A Wild Card Game would be good for the sport of college football. Clearer objectives; more playoff football; no excess wear-and-tear on the athletes.
But, just because it would be desired by the whole does not mean it would be desired by the parts.
Who would benefit most from a Wild Card Game? During our 10,000 year simulation, we tracked the number of times the addition of a Wild Card Game changed the four-team playoff field.
Below is a list of the 37 teams who saw their participation change in at least 1 percent of the simulations. They are sorted by the percentage of those occasions which worked to their favor.
By far, the team most benefitting from the WCG is independent Notre Dame; note BYU at #3 too. This is largely a function of availability. For the most part the WCG takes the top two teams not in a CCG the final week. If the top is full of division champs (half of whom will lose), Notre Dame can consistently make (and with a strong team win) even from the lower half of the Top 10.
10% of the time they will be ranked #4 (good enough for the playoff but risking being jumped by a team with a 13th game), play in the WCG, and lose. But if they were to vote on adding the game this year, they’d give a resounding YES.
TCU, App St, and Oklahoma are the other teams without CCGs who would largely benefit from the WCG and for most of the same reasons. The rule is that if such a conference champion (or independent) finishes in the Top 3 before the CCGs, they will be guaranteed a playoff spot, even if they are jumped by 2 teams in the rankings who do play 13th games.
The remaining teams above all rank at the top of this list largely because they are strong teams playing in strong divisions. An 11-1 or 10-2 season means there is at least one other team who beat them already in the playoff. Rather than placing both in the playoff anyway (see LSU vs. Alabama 2011), the WCG forces them to prove “on the field” that they belong there; and these teams often win those games.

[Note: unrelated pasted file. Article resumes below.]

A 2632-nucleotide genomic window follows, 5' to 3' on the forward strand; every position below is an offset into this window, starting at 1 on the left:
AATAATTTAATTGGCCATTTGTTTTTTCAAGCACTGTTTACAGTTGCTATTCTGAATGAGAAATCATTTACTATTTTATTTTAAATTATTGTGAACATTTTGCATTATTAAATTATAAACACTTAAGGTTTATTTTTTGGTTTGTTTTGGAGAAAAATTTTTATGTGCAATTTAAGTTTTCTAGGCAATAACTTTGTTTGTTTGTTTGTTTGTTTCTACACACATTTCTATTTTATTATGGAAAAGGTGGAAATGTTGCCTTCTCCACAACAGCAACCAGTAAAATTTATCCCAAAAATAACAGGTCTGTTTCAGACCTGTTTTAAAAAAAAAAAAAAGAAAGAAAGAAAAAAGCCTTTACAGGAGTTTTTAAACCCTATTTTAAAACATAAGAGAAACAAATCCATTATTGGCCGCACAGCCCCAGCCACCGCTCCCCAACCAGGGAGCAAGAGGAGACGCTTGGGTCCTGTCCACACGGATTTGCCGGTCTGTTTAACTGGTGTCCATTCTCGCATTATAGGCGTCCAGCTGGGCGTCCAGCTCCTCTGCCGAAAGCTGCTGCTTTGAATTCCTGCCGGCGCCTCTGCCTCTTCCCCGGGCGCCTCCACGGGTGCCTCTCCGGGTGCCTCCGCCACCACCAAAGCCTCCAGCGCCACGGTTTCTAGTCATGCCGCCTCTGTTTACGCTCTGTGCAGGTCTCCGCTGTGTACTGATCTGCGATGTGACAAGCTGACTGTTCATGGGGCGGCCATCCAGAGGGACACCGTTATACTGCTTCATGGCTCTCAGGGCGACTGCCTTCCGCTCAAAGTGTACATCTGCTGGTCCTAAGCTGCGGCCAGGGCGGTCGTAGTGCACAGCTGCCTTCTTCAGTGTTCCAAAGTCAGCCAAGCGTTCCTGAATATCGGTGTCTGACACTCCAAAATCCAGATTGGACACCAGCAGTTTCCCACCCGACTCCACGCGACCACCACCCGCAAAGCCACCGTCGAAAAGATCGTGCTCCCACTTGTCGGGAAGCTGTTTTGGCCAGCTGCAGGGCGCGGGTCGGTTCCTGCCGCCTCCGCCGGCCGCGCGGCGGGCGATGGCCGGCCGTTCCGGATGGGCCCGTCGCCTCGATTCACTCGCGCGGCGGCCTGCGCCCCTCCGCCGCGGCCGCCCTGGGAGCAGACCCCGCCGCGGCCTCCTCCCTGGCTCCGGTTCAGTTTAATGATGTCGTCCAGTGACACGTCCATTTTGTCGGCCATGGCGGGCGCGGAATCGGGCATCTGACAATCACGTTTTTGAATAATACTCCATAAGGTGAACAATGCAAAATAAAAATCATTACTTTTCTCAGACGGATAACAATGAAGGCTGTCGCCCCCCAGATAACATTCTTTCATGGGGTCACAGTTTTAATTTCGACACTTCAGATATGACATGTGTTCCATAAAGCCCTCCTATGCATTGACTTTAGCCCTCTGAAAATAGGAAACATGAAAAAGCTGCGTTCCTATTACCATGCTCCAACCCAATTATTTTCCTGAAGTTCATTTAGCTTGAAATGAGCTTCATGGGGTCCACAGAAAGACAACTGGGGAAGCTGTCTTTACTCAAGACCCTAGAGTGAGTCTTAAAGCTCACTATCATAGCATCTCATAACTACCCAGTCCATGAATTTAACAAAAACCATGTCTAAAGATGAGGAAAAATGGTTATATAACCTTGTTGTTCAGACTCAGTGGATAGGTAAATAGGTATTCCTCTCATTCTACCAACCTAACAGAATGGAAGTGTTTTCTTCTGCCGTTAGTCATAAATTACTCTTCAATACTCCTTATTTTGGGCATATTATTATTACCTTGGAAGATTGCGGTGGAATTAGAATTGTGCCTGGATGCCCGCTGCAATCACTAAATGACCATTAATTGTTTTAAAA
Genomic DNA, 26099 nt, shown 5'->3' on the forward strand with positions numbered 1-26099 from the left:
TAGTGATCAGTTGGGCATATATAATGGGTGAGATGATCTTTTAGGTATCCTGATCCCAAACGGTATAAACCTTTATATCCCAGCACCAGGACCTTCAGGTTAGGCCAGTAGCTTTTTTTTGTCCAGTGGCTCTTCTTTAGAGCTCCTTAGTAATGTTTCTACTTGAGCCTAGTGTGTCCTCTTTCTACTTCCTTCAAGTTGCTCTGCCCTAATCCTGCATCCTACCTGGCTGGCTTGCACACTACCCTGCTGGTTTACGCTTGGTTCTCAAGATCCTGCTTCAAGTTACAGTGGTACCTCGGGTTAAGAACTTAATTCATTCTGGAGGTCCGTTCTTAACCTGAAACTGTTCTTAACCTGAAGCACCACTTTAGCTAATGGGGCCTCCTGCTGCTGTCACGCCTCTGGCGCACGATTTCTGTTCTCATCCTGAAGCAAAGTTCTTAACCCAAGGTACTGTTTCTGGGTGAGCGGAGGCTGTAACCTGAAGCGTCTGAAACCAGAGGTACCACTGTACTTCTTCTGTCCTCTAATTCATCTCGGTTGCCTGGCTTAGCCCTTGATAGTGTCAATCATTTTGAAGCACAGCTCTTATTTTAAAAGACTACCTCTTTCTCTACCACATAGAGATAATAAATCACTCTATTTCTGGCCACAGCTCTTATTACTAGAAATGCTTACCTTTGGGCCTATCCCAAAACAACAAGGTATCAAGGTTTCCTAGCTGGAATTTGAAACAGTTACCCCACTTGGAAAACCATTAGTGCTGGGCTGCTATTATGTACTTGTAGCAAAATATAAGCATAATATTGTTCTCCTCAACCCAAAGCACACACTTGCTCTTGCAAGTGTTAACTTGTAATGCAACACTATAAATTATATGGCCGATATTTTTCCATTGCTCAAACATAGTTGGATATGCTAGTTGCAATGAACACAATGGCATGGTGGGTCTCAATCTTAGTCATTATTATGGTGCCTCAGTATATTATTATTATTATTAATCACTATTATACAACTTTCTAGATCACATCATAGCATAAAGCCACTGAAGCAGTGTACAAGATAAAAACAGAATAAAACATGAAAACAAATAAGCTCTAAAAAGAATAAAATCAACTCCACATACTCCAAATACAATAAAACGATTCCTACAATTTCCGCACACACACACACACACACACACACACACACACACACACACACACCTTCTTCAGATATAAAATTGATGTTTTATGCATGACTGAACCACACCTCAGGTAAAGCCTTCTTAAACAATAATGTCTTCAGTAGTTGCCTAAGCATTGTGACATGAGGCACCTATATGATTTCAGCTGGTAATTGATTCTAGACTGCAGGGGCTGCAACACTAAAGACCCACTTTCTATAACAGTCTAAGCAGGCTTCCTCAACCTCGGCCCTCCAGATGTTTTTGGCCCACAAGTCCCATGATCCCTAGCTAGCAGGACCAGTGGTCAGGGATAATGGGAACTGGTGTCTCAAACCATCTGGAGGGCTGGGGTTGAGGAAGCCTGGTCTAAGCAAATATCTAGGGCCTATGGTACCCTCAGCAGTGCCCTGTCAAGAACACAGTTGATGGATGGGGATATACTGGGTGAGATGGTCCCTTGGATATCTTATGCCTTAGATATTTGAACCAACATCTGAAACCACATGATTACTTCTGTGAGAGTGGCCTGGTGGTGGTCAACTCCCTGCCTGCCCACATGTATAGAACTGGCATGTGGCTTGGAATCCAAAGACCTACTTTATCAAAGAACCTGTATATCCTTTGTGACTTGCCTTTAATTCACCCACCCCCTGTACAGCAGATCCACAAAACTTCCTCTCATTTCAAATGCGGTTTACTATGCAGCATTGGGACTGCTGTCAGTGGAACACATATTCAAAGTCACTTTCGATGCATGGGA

Here is the middle set of teams; those who may be on the fence about including a WCG ‘this’ year. Ohio State looks like an outlier here, being a strong team from a strong division. But in the normal simulations, Ohio State already makes the playoff as an at large more often than not. Their high talent level helps them ‘in’ those WCGs, but those seasons when they could lose the Big Ten Championship Game yet still make the playoff are no more.
For each of these teams, the WCG is a mixed bag. For every year when a win in the game propels them into the playoff there is another year when they are the team being jumped by the WCG champion. An 11-2 SEC Champion might look better than an 11-1 Michigan team, but if that Michigan team becomes 12-1 by defeating the 2nd or 3rd best SEC team… then the SEC may just sit out this year’s playoff.
In this final “third” you will find many teams who perhaps aren’t that good, who might sneak into the playoff as a #4 team on the basis of record. Giving the #5 and #6 team an extra game will, 9 times out of 10, give the committee substantial excuse to bypass that undefeated MAC team or that 12-1 Houston question mark.
Baylor and West Virginia (along with Ga Southern) find themselves in this third because the computer doesn’t really think they are that good, but that they still have decent chances to win their conference with a substantial record. The WCG, however, will force them to prove whether they are the real deal by pitting them against a likely 11-1 P5 team; more often than not these teams fail that test.
After 2 weeks, these are the Top 5 teams most likely to play in the Wild Card Game. Two teams can not re-match in the Wild Card Game unless the team which won the first game is ranked lower than the team they beat.